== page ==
“We are investigating this so we are all aware of what it’s doing,” Garcia said. “Down the line, if there are any policies that need to be put in place, we want to come from a data-driven source so we can say, ‘this is what we are seeing, what can we do to ensure we have a better future?’”

Moving forward, Johnson said researchers need to work together to standardize how everyone is measuring microplastics and nanoplastics in human tissues.

“There is not one gold standard that’s realistic to be able to replicate yet,” she said, noting that replication of studies such as the plaque one will be key for establishing whether there is a clear link—rather than an association—between plastic and health outcomes.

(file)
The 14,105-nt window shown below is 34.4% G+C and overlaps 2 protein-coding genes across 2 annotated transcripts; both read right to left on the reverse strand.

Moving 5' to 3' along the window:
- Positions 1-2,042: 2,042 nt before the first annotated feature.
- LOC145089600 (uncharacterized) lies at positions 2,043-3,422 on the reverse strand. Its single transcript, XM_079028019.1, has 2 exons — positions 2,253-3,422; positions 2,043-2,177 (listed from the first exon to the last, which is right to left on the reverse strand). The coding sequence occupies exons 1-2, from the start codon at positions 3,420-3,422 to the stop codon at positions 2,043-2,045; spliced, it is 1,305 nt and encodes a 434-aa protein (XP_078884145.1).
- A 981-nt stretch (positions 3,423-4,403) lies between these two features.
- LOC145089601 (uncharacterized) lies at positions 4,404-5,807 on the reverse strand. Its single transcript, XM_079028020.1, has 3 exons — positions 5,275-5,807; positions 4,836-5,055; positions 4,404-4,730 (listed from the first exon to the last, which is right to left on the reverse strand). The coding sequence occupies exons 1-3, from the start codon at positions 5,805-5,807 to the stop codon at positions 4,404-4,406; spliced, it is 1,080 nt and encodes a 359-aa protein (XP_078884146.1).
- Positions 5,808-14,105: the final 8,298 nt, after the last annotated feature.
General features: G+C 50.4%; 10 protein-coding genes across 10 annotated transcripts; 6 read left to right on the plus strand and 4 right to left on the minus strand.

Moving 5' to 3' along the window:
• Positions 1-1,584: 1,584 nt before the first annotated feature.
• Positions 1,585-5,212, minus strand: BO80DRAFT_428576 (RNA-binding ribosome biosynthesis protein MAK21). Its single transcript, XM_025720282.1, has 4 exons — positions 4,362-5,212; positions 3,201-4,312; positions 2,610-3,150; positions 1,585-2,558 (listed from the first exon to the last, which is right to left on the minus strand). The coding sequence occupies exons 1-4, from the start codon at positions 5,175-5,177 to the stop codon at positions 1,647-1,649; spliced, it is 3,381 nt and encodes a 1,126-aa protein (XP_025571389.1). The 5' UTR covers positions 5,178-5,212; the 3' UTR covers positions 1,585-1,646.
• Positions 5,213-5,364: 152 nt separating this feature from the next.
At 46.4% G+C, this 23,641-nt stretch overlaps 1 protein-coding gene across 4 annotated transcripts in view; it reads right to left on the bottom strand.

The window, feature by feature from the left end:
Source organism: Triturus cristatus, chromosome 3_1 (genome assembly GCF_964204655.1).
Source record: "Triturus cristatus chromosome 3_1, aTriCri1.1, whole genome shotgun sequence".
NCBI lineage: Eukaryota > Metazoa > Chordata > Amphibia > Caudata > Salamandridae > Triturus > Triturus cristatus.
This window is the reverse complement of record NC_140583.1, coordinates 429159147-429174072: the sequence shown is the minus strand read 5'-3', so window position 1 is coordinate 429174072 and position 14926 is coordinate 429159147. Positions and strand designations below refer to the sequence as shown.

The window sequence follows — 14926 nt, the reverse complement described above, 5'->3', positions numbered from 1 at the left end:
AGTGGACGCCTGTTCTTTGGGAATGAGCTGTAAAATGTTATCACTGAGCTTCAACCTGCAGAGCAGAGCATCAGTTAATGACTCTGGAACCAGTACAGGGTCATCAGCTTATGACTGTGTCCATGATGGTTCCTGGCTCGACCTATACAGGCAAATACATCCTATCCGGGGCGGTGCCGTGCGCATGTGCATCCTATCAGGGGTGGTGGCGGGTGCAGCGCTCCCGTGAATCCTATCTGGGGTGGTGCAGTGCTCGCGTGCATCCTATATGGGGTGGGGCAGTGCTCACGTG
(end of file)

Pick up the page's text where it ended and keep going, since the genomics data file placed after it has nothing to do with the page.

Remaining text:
Future research will also need to examine the mechanism behind how microplastics might damage human health.

Robert said one hypothesis is that cells are unable to metabolize plastic, which may disrupt their ability to carry out duties and cause inflammation that leads to everything from Alzheimer’s disease to a heart attack.

Marcus Garcia, PharmD, a fellow at the University of New Mexico Health Sciences Center Department of Pharmaceutical Sciences, told Health he wants to see research assessing how specific types of plastic—or the chemicals that make them—affect health outcomes. 

“The dose is the poison,” he said. “At what level is it okay for us to have this accumulation? We need to know: At what levels do these create health conditions?”